Characteristics of Ravens

Here we have drawn an inductive inference from the characteristics of observed ravens to the characteristics of all ravens, most of which we have not observed. Of course, the premise of this argument could be true, yet the con- clusion turn out to be false. A raven that has not yet been observed might be albino. The obviousness of this possibility suggests that someone who gives this argument does not put it forth as valid, so it is not a deductive ar- gument. Instead, the premise is put forth as a reason or support for the con- clusion. When an argument is not claimed to be valid but is intended only to provide a reason for the conclusion, the argument is inductive.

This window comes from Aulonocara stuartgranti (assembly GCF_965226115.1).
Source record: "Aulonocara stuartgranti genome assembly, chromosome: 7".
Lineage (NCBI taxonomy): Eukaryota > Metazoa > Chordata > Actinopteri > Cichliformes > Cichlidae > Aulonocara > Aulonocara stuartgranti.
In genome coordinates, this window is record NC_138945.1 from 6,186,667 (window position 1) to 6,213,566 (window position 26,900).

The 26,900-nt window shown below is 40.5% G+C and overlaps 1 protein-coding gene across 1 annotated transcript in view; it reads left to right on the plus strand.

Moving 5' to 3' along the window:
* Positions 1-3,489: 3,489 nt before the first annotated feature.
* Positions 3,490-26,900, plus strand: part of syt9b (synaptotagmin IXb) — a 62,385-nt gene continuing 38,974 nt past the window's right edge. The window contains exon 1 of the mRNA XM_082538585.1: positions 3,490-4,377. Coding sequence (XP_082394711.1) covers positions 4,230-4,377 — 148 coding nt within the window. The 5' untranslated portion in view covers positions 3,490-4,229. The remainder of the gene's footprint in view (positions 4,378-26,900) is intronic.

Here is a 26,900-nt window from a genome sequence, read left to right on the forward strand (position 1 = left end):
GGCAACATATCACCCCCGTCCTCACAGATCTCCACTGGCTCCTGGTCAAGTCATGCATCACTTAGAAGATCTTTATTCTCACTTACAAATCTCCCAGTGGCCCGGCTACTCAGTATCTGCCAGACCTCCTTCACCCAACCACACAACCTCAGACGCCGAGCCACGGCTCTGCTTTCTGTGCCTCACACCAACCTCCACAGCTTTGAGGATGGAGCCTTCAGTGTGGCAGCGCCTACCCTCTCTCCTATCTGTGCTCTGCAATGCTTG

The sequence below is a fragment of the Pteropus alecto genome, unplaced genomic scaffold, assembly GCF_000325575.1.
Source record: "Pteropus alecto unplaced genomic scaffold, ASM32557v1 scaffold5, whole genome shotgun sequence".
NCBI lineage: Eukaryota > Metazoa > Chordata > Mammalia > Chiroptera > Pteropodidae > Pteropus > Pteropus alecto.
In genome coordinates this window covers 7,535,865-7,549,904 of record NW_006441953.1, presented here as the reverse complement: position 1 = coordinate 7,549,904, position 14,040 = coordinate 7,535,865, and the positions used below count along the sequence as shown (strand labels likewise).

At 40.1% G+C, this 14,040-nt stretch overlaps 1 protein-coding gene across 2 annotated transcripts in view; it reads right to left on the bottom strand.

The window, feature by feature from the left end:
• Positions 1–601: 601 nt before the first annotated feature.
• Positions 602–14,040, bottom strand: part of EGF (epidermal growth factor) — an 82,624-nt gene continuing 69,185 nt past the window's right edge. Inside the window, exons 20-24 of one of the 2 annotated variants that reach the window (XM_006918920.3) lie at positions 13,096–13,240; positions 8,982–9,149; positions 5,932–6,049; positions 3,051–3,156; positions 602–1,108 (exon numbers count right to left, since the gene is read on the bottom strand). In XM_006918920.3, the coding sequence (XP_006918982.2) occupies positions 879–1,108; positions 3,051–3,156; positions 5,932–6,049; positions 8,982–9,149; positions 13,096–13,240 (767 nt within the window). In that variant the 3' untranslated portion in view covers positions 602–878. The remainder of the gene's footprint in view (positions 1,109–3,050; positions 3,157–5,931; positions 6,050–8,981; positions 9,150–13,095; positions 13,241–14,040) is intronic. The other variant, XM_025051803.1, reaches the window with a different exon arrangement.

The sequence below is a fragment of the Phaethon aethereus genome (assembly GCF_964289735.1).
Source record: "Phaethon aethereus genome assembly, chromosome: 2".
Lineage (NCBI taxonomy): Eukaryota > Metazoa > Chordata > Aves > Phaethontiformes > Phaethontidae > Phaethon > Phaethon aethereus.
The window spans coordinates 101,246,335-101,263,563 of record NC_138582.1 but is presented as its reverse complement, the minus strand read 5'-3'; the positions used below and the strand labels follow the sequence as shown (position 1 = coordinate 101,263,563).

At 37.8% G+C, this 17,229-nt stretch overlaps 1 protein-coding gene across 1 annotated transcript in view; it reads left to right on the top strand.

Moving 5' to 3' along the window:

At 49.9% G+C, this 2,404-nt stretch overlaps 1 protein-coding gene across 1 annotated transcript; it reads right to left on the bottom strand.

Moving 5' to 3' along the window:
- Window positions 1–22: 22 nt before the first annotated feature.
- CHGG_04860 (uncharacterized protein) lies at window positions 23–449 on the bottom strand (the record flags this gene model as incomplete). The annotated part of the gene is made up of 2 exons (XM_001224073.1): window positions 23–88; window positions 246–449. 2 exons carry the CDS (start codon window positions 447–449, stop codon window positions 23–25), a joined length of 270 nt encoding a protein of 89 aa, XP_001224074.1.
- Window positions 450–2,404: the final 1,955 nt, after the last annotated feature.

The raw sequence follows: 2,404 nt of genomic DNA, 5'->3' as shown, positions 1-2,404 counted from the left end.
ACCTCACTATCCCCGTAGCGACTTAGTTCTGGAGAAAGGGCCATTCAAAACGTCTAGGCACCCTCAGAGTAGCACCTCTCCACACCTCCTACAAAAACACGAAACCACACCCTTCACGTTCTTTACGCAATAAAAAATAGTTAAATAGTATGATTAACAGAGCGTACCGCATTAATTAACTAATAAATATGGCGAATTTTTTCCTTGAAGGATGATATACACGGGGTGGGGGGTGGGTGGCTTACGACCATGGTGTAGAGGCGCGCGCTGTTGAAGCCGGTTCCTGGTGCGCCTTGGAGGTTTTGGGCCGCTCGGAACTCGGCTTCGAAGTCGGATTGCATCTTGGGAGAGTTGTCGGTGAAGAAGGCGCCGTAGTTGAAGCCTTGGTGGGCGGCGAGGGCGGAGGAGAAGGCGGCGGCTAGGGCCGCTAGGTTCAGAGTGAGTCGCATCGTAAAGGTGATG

Because inductive arguments are supposed to provide reasons, and rea- sons vary in strength, inductive arguments can be evaluated as strong or weak, depending on the strength of the reasons that they provide for their conclusions. If we have seen only ten ravens, and all of them were in our backyard, then the above argument gives at most a very weak reason to believe that all ravens are black. But, if we have traveled around the world and seen over half the ravens that exist, then the above argument gives a strong reason to believe that all ravens are black. Inductive arguments are usually intended to provide strong support for their conclusions, in which case they can be criticized if the support they provide is not strong enough for the purposes at hand.

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